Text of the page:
The World Streets Sampler: 2009-2015

ws-newsstand-captionAdmittedly it may not be so easy to get a feel for what World Streets is supposed to be all about when you first check in here, since we have since 2009 published more than 1500 articles and twice that many graphics, photographs and illustrative short videos on a very large array of issues, approaches, countries and cultures.. So to open up this virtual Pandora’s box for first time readers we decided to cull about one percent of the contents to see if we could come up with a selection of diverse articles, most of them quite short, to try to give the first time reader an idea of the variety and quality of what goes on here. We call this a “Sampler” and invite your comments, suggestions and eventual contributions to what is, above all, an open, collaborative and convergent environment.

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Welcome to World Streets Worst Practices Department

man sleeping under sidewalk - top half only

Since our founding in 2009 World Streets has given attention occasionally to poor, and at times desperately poor, policies and practices in the fields of cities and transportation, in what we call our Worst Practices Department. The WPD has its useful place in World Streets and the world more generally because when it comes to transportation there has never been a shortage of bad ideas and even worse implementations.

Most of the bad ideas you will see skewered in this section are the results of some variable combinations of hubris, avarice, haste, short-sightedness, self-interest, pure ego, and invariably sheer ignorance of the complexity of the 21st century mobility environment.  And of course all too often of sheer unbridled  stupidity. (And so it goes.)

“Not by wrath, but by laughter, do we slay.”

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Why sustainable development is so hard, when it should be as “simple as riding a bike”?

UNLEARNING as a sustainability strategy?

What does not being able to ride a bike have to do with sustainable development?  Or rather of course UNsustainable development, which is the dominant and to now apparently unbreakable pattern? Thousands of conferences have been organized, more thousands of books printed,programs launched,  actions organized, treaties signed, promises made (and broken), and despite all that and by just about all valid indicators, the bottom line of our unsustainability continues tragically to deteriorate, to destroy our gasping planet. As you can see here:

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Interview: World Streets editor interviews busy mayor on his sustainable transport strategy

Asking the mayor of Freedonia to walk the talk

groucho at deskFreedonia City Hall, 20 June 2015.09:00. The mayor is comfortably seated  at his  imposing desk, looking fondly at an unlit cigar.  After a lengthy wait and a nod from the imposing receptionist, the editor of World Streets knocks lightly and waits timidly at the door, entirely drenched and  more than a bit disheveled. Not a pretty sight.

The Mayor: Well sir, you are a fine mess. Careful there, you are dripping on my favorite chair. Continue reading

Commentary: Bike Share Dreams, Programs and Strategies for Penang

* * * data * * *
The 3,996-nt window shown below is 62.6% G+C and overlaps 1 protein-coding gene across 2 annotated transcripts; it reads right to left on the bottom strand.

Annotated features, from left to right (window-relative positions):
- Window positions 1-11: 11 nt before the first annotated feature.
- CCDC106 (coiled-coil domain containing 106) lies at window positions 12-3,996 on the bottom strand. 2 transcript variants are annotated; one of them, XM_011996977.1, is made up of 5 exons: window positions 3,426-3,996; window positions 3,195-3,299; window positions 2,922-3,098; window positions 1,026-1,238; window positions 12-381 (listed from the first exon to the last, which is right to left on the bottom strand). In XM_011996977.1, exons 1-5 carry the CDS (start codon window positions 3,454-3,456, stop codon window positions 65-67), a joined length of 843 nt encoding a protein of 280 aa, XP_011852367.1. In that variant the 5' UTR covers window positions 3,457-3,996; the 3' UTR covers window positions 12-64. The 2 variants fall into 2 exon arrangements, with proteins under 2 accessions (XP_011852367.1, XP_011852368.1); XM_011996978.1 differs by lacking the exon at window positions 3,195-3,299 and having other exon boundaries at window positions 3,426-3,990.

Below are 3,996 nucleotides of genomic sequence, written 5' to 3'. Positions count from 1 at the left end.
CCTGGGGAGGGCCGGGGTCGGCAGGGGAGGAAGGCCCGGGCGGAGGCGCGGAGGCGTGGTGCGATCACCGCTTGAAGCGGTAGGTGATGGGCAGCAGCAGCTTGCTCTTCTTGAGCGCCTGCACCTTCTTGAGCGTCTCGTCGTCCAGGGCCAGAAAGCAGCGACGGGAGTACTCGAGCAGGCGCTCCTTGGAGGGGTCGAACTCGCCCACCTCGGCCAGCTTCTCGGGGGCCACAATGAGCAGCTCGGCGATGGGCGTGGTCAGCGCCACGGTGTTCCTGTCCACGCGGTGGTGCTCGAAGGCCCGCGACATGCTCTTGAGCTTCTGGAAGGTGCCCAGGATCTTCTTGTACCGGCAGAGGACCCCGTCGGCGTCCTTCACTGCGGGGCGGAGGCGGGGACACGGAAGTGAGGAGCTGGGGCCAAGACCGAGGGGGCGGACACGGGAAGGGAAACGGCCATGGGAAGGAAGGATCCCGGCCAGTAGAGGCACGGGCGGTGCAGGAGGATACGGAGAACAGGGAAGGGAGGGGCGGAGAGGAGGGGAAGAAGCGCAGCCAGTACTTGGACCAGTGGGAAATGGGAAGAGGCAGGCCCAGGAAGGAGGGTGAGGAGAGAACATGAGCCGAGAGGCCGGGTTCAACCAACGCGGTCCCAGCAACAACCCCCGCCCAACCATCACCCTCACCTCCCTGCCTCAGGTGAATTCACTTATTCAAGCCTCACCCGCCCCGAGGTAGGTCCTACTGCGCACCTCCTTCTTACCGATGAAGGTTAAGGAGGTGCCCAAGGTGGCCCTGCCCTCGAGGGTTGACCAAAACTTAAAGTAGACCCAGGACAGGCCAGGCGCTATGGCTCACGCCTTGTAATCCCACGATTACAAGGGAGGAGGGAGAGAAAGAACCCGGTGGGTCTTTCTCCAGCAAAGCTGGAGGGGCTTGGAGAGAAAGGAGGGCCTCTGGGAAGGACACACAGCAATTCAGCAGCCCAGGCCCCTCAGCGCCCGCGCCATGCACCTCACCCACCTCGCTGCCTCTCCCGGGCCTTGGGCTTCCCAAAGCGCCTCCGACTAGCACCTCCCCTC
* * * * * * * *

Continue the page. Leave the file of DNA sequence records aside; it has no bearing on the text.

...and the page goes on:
Penang. May 18, 2015. The Star Online – http://www.thestar.com.my/

Penang Bike Share project postponed due to slow take-up rate

Opening text:

velib-guy-l-rThe island’s target of being the first state to have a bicycle sharing system or rent a bike has hit a speed bump.

The company which won a Penang Island City Council (MBPP) tender to create the system has postponed the launch of the project, which was supposed to roll out this month.

Public Bike Share Sdn Bhd chief executive officer and founder Hubert Fong said he was concerned that the take-up rate for bike commuting among Penangites was too slow for the system to be in demand.

“We need more people to be willing to use bicycles for commuting. Although we see more people getting on board, the numbers are growing too slowly,” he said.

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Energy and Transportation, 2015-2020: A Different Perspective

France IFP Schoool class

Working notes for June 5th Master Class presentation to the IFPEN-School Paris

Summary: The thesis of this presentation is (a) that the combinations of technologies, operations and institutional arrangements which today define the transport sector are so grossly inefficient, inappropriate and so thoroughly locked into the system, that only a major paradigm change will be capable of shaking them up.  Our unexpected good luck is (b) that such a tectonic pattern change is currently in full swing.  However, as often happens, they are not broadly spotted or understood.  And (c) this opens up an unexpected and most welcome opportunity.

There can be no doubt that (d) our uppermost public policy target today has to be the planetary emergency (global warming, resource depletion and species extinctions).  Tragically (e) the reality of present practices is that this message has still to get through. Under these circumstances the imperative first step is to become aware of it and then to seek its implications, which is in fact the goal of this presentation.

In the case of our sector, (f) the critical link between transport and climate is energy, and this from two strategic perspectives. First (g) the enormous and as yet largely untapped potential for major near-term advances, at relatively low cost.  Even more decisive is the enormous near-term potential of the transition from fossil fuels to renewables in the transport sector.  This is the lifeline of the future of our planet, no less.  And the message should be taken to the December UN COP21 Climate Change Conference in Paris.

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